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Original research
Decreasing incidence of subarachnoid hemorrhage
  1. Patrick Nicholson1,
  2. Alan O’Hare1,
  3. Sarah Power1,
  4. Seamus Looby1,
  5. Mohsen Javadpour2,
  6. John Thornton1,3,
  7. Paul Brennan1
  1. 1 Department of Neuroradiology, Beaumont Hospital, Dublin, Ireland
  2. 2 Department of Neurosurgery, Beaumont Hospital, Dublin, Ireland
  3. 3 Royal College of Surgeons in Ireland (RCSI), Dublin, Ireland
  1. Correspondence to Dr Patrick Nicholson, Department of Neuroradiology, Beaumont Hospital, Dublin 9, Ireland; paddynicholson{at}


Objective To determine the incidence and trends in subarachnoid hemorrhage in Ireland using data from a national database.

Materials and methods We performed a retrospective nationwide query of the Irish Hospital In-patient Enquiry System (HIPE). This is a national database of all in-patient activity in acute public hospitals in Ireland. Each HIPE entry records one episode of in-patient care. The study period ranged from 1997 to 2015. Population data was obtained from the Irish Central Statistics Office, and the annual prevalence of smoking from the Irish National Tobacco Control Office. We were therefore able to calculate both crude annual acute subarachnoid hemorrhage (SAH) incidence rates, as well as population-standardized rates, and compared them with trends in the annual smoking rates.

Results The mean number of SAH cases per year is 549, with 465 cases in 1997 and 517 in 2015 (range: 465–624). The absolute incidence of SAH, therefore, remained relatively stable. Due to population increases over time, the population-adjusted rate of SAH therefore decreased, from 126.9/million people/year in 1997 to 111.5/million people/year in 2015. Nationally, there was a decrease in smoking prevalence, from 31% in 1998 to 19.2% in 2015. There was a statistically significant correlation between decreasing smoking rates and decreasing population-adjusted incidence of SAH (P=<0.0001).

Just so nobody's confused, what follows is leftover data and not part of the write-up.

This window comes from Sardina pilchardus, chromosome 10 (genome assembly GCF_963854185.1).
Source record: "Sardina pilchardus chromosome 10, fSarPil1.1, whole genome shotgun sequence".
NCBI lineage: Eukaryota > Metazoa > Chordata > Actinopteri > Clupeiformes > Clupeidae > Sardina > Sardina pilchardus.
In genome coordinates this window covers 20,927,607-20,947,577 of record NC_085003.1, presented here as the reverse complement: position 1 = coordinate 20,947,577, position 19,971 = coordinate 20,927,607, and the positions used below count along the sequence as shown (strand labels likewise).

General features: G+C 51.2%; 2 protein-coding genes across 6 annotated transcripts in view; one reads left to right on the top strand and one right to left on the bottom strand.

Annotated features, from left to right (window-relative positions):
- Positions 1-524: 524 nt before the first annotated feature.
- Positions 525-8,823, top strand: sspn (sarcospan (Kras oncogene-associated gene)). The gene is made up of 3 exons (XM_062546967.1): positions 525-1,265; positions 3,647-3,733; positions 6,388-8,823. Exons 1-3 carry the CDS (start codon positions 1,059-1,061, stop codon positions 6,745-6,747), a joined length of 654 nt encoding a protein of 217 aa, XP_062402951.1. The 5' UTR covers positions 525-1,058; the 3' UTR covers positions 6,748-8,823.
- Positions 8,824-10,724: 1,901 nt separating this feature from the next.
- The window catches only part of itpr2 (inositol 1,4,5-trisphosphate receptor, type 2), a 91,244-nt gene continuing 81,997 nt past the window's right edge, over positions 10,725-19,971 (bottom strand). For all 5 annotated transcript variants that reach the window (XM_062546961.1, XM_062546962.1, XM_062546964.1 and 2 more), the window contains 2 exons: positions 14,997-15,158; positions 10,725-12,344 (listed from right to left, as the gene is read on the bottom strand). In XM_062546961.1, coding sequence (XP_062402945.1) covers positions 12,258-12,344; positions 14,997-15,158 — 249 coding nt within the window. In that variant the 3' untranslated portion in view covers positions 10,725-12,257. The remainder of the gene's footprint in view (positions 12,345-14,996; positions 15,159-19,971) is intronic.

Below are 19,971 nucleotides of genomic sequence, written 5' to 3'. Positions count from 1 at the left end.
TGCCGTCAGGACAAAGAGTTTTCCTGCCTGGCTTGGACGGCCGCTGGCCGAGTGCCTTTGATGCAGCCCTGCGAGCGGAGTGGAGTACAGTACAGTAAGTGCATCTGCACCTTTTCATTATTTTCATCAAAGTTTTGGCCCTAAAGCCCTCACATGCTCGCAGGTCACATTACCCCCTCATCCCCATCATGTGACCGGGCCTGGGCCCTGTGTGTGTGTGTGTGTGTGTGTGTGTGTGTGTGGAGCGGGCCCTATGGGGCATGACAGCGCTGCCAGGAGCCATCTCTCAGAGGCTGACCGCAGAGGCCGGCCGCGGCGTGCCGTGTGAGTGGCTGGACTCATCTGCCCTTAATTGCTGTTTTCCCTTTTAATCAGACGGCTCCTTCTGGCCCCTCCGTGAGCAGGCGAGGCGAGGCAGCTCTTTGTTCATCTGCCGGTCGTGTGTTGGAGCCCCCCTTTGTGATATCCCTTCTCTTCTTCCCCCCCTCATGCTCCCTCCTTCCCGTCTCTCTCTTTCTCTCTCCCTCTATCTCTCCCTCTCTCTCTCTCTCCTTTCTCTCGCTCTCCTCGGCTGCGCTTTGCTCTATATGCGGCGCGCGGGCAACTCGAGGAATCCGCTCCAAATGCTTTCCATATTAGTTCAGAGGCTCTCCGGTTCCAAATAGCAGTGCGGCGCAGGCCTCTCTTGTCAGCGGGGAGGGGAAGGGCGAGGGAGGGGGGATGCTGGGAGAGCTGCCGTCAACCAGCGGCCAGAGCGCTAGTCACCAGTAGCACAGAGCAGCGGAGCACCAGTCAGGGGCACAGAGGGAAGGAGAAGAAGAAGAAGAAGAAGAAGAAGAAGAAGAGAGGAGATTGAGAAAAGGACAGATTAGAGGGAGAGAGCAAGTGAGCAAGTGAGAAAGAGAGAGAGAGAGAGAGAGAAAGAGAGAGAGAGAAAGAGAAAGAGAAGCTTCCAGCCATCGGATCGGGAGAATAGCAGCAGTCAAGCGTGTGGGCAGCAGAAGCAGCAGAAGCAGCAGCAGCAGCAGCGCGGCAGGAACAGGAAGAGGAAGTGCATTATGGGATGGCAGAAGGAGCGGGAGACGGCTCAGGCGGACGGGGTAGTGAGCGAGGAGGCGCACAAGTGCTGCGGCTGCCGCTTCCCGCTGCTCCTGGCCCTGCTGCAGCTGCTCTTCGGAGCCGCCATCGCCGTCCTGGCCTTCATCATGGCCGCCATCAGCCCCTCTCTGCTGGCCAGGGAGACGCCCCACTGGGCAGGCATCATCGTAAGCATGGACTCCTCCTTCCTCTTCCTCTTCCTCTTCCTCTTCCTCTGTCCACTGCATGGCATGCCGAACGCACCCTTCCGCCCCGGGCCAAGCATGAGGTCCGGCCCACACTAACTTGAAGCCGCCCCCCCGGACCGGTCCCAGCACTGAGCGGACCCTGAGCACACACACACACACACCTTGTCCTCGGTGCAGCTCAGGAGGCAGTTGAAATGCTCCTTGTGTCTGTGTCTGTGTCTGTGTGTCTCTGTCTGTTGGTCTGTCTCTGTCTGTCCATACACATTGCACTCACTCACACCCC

Conclusions Our data suggests that the incidence of non-traumatic subarachnoid hemorrhage in our population appears to be decreasing, a decrease which is correlated with decreasing smoking rates. This provides important data both in terms of the epidemiology of SAH, as well as the possible role of public-health interventions in tackling both smoking and declining rates of SAH.

  • subarachnoid
  • aneurysm
  • economics

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  • Contributors All authors contributed equally to the manuscript and fullfill ICJME criteria for authorship.

  • Funding The authors have not declared a specific grant for this research from any funding agency in the public, commercial, or not-for-profit sectors.

  • Competing interests None declared.

  • Patient consent Not required.

  • Provenance and peer review Not commissioned; externally peer reviewed.

  • Data sharing statement There are no unpublished data as part of this study.